Last night on MSNBC's The Rachel Maddow Show, I saw a typically somnolent Sen. Richard Blumenthal attempt to stop the Trumpist political tide by invoking Richard Nixon ad nauseam. This is...attack? It's like being assaulted by wet bread. If it's the best that Democrats have, they're in big trouble.
That Trump supposedly ordered the firing of Robert Mueller, special counsel for the Department of Justice to investigate “any links and/or coordination between the Russian government and individuals associated with the campaign of President Donald Trump, and any matters that arose or may arise directly from the investigation," may prove to be more interesting than it is significant. Evidence of intent to obstruct justice? Perhaps, but that decision will be reached in part in the court of public opinion, like it or not. In the end, Trump did not fire Mueller. To most of the American people, including many independents, that fact will far outweigh the fact that Trump tried to have Mueller fired. Again: like it or not.
Trump is welcomed at Davos, rescheduled to visit London, credited with the Koreas having re-engaged and even having marched unified in the Winter Olympics, basking in a long-sought GOP-style tax reform, and relatively secure in a 40% approval rating despite (for independents)—and because of (for his base)—his self-aggrandizement, impulsiveness, nastiness, mendacity so shockingly brazen and frequent that it suggests knavery is an essence of his character, de facto nepotism, and assaults on the softest vital elements of any Western liberal democracy: its democratic norms and institutions not explicitly delineated in a constitution. Examples of those norms are Enlightenment-born concepts of standards of evidence and the supremacy of law. He is running rings around a feckless Democratic Party that last weekend let Trump position them as caring more about illegal immigrants than about keeping the government functioning and Social Security checks being cut. (While those Democrats try to argue that the President can't or shouldn't govern, they shut down government. This weakened Democrats' position markedly.)
Democrats are getting desperate and floundering. I continue to predict that there will be no blue tsunami in November. I think there is a 50/50 chance that the Democrats capture of the House of Representatives, and that if they do so it will be by eight or fewer seats. Of course, much could change in the political landscape by November 2018, but one thing I think will not change: the passion of Trump's base.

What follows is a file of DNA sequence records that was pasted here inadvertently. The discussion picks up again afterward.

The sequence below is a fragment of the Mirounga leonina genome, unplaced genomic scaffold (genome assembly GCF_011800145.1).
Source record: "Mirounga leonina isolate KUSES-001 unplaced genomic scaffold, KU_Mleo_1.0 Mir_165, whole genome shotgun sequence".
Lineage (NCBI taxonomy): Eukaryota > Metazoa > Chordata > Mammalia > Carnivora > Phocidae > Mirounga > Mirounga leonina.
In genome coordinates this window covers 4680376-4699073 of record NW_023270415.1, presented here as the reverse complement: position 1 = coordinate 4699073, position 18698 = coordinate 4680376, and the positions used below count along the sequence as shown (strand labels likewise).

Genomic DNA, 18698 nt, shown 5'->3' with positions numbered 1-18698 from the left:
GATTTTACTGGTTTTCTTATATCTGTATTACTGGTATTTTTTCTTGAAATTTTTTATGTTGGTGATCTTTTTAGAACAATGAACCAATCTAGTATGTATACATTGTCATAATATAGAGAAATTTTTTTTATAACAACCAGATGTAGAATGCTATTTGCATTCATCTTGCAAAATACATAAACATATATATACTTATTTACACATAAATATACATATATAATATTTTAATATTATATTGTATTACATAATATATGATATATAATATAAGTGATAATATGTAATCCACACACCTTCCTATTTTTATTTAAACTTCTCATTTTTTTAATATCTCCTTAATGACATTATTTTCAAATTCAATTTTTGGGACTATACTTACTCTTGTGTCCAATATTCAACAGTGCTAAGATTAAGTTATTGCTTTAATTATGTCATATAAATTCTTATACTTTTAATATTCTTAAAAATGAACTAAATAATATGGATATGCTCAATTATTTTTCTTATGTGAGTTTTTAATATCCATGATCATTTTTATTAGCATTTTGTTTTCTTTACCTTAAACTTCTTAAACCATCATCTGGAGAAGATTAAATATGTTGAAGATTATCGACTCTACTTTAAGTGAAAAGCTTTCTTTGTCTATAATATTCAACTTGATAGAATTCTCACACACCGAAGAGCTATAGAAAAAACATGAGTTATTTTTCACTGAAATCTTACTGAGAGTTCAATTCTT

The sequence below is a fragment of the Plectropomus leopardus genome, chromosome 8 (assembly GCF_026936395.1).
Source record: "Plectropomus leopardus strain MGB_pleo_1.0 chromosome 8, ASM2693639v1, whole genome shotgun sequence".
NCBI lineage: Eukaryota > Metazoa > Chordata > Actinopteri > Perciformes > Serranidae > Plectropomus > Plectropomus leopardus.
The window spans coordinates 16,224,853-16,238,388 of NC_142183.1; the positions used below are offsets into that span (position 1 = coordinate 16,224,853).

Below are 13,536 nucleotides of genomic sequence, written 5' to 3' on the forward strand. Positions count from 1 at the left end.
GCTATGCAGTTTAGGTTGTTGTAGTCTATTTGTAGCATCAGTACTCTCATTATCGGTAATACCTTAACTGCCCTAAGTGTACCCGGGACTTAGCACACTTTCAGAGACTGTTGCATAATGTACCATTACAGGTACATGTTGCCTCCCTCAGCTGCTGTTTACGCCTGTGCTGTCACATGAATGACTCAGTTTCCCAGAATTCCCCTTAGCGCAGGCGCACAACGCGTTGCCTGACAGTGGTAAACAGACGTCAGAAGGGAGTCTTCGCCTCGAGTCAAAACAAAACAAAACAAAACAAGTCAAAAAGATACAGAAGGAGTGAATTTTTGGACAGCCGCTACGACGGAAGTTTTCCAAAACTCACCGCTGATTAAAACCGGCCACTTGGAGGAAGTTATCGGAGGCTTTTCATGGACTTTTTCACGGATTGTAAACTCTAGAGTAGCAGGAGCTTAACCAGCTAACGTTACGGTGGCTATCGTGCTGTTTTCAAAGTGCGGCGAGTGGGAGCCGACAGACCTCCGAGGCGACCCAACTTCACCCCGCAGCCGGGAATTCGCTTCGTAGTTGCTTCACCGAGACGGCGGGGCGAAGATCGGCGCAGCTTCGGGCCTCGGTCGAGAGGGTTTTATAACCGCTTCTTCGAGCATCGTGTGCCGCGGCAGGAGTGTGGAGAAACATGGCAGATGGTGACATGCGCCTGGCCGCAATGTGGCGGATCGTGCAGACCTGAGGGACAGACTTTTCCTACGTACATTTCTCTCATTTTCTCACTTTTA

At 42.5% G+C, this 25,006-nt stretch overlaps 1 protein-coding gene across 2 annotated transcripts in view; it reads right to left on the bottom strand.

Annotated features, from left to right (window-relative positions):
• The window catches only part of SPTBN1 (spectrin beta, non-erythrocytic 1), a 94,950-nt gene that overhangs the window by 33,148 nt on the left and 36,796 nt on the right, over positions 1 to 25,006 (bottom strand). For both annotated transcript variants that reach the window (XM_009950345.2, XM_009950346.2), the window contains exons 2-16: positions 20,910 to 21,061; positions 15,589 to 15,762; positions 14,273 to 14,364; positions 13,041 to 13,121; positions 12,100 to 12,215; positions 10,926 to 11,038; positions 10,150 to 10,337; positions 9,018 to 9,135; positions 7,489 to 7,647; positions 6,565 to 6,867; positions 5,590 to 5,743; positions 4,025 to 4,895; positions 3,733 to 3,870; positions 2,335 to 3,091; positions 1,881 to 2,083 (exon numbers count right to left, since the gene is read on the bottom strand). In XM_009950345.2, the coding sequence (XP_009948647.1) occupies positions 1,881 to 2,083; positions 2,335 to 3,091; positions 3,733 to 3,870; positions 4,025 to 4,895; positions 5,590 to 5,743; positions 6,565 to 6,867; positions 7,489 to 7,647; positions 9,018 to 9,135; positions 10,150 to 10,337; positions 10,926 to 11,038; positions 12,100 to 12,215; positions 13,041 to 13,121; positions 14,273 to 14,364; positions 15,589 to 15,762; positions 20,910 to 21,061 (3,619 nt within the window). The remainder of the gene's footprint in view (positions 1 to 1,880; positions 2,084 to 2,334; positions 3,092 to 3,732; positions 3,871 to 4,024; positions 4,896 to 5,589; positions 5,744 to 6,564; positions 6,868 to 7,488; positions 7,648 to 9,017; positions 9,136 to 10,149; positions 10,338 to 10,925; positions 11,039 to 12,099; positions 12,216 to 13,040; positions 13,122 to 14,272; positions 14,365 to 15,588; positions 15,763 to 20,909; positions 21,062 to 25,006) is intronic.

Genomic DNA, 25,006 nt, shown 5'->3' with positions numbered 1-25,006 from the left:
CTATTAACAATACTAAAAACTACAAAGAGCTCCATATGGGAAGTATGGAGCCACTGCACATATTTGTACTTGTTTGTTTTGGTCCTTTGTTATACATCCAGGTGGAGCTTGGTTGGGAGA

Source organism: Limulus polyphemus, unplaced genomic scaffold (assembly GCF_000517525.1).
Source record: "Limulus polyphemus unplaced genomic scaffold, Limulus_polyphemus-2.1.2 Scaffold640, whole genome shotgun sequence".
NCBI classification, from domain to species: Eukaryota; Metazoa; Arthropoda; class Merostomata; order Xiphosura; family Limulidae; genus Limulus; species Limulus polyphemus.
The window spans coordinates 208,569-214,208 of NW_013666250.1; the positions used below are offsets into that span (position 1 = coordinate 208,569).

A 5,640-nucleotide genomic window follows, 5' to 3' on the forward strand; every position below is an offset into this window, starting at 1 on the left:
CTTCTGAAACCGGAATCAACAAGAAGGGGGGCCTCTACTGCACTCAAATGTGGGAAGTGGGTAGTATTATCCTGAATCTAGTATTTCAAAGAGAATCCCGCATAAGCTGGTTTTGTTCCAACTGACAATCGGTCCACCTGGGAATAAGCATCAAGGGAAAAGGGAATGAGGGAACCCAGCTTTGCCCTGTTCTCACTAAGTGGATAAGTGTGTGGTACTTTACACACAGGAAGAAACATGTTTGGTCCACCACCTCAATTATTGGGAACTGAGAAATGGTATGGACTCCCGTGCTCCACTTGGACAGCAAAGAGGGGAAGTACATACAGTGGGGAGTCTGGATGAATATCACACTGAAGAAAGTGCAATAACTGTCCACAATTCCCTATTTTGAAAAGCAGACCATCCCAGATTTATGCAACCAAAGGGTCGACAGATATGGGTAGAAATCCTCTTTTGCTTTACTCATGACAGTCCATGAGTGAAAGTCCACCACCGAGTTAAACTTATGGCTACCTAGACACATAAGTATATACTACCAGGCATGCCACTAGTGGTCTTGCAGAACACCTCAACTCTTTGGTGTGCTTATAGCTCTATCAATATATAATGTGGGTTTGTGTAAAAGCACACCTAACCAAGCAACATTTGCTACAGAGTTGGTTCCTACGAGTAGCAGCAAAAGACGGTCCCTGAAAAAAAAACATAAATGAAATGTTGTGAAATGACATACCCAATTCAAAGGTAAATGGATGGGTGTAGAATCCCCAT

All things being equal, President Trump will be a two-term president, too. Of course he may self-destruct or overreach, but it's unlikely given that so much of what he's done already was supposedly self-destructive or overreaching—until it was proved by his political survival that it wasn't.
He does, in fact, have fairly good instincts in some key regards, including how to appeal to voters in our social media, celebrity-driven age of economic insecurity and short attention spans. He's expert at prodding Democrats into acting like their opponents' caricatures of Democrats and keeping them off balance, unfocused, and defensively reactive. His 40% approval rating can easily become 50%+ with a continued strong stock market and an enduring perception that the economy is improving, the reduction in many American's taxes (for now), and a lengthening string of political successes (Americans like winners)—of which he's had several, the least-appreciated of which is the appointment of a record number of conservative judges.
All things being equal, Donald J. Trump will likely go down in history as, in a word: important, which is really to say revolutionary and significant—for good or ill. Andrew Jackson and FDR are also recorded as being such and only after breathless, agonizing cries from their opponents in their lifetime. Reevaluations have diminished the stature of the former more than the latter. (There's hope for us still, I suppose, if we value ethnic cleansing against indigenous people less than we do creating Social Security and vanquishing Nazis.)
Of course, all things will not remain equal. But if most things do—such as Trump's base's strength and his opponents' relative weakness—he'll endure. Yes, something seismic might occur. Mueller might actually find evidence of Trump's direct collusion with foreign anti-American actors, for instance. That seems about as likely as finding Jimmy Hoffa alive and well and living in Denmark. Or perhaps the Democrats will acquire the right message and messengers so that they offer something other than old ideas and tired political styles voiced by coastal eggheads who seem to forget that only one-third of U.S. adults have a college degree. That seems about as likely as a hit musical about Chester A. Arthur. But maybe that's not so far fetched. Ol' Chet reflects something of the spirit of our age, being, after all, the President who moved rightward to rip open Native American land to settlers by executive order and signed the anti-immigration Chinese Exclusion Act. Look for Elegant Arthur: The Musical—coming to Broadway soon!
Image from The Washington Post online: President Trump, center, listens during a dinner with European business leaders at the World Economic Forum in Davos. SAP CEO Bill McDermott, left, CEO of Seimens Joe Kaeser, second from right, and U.S. Secretary of Homeland Security Kirstjen Nielsen. (Evan Vucci/AP)